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    Staff Retention Issues

    August 4, 2017

    Retaining staff can be an issue for businesses, particularly when hiring graduates and apprentices looking to start their careers. Recent studies have shown that the average graduate’s first job will last only eighteen months, and almost a quarter of graduates leave their first job within 12 months.[1][2] A number of factors contribute to this. Some graduates feel that they are given little opportunity for career development in their new roles, while others dislike their work environment. Some come to the conclusion that they have chosen the wrong field, while others simply felt obliged to take on the available role and decide to move on when they are offered something more relevant, stable or well-paid. Similarly, employers may find that the graduates they have hired perform better in interviews than on the job, lack discipline or soft skills, or are simply do not have the right personality for the role. Many of the same factors apply to apprentices and their employers.

     

    There are a number of trends in organisations’ abilities to retain staff. For example, research shows that employers who recruit people to very general non-specialist roles will retain far fewer staff than those organisations recruiting graduates for specialised roles.[3] The scale and nature of the business too can influence the staff turnover. Therefore, small businesses have a higher retention rate on average than large corporations, and traditionally stable public service roles experience less staff turnover than volatile service industries.[4] The graduate or apprentice, however, should not assume that these trends are guaranteed to match their experience.

     

    With employers investing significant resources and capital in their new staff and employees risking leaving gaps in their CVs, both parties stand to lose out when an organisation struggles to retain staff. For this reason, organisations can enact a number of strategies to avoid a high staff turnover. They can promise progression, guaranteeing opportunities to new talent and ensuring that the employee feels that they are being sufficiently utilised. Providing support in terms of training, coaching and regular one to ones allows both the employee and the company mechanisms to provide feedback and generally strengthen the employee/employer relationship. They can also ensure that any job description which they advertise is sufficiently clear about what the daily job will entail, as well as offering potential employees the chance to experience the job prior to accepting a position. Steps such as these not only help to increase the likelihood that the employee will stay with the organisation long-term, but show applicants that they care about employee satisfaction.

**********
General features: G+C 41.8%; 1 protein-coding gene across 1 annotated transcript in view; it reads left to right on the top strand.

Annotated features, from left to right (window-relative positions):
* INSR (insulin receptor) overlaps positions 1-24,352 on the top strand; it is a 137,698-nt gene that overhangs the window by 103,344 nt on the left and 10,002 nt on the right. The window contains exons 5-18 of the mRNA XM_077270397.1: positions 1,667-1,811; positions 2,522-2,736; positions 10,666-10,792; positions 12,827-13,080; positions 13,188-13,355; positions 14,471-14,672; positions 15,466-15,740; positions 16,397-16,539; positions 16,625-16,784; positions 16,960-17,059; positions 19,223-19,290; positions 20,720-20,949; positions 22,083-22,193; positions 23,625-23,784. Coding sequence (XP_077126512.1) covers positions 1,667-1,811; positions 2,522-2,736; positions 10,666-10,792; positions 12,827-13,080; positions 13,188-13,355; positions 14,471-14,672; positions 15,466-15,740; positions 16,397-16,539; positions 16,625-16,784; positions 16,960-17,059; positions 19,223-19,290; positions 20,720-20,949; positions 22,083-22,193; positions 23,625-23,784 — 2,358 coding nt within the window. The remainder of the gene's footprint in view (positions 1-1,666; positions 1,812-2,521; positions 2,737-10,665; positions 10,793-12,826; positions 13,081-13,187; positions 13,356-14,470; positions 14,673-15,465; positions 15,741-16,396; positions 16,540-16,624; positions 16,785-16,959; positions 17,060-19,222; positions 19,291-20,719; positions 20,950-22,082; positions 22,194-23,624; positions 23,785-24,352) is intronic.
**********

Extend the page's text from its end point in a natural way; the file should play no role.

What, then, are job-seekers to do with this information? New graduates and apprentices should – with the help of their employers – enter into new positions with a full awareness of what the role will entail, the potential for progression and growth, and what it will do for their career. While no job should be entered into lightly, you should not be afraid to leave a position which is not offering you any development. While leaving a role after a short period is not ideal for either employer or employee, continuing in a position with which you are not compatible is far worse.

     

     

    [1] http://tsrmatters.com/18-months-the-average-duration-of-a-graduates-first-job/

     

    [2] http://www.discovery-graduates.com/what-we-do/retention/

     

    [3] http://www.employment-studies.co.uk/system/files/resources/files/401.pdf

     

    [4] http://www.employment-studies.co.uk/system/files/resources/files/401.pdf

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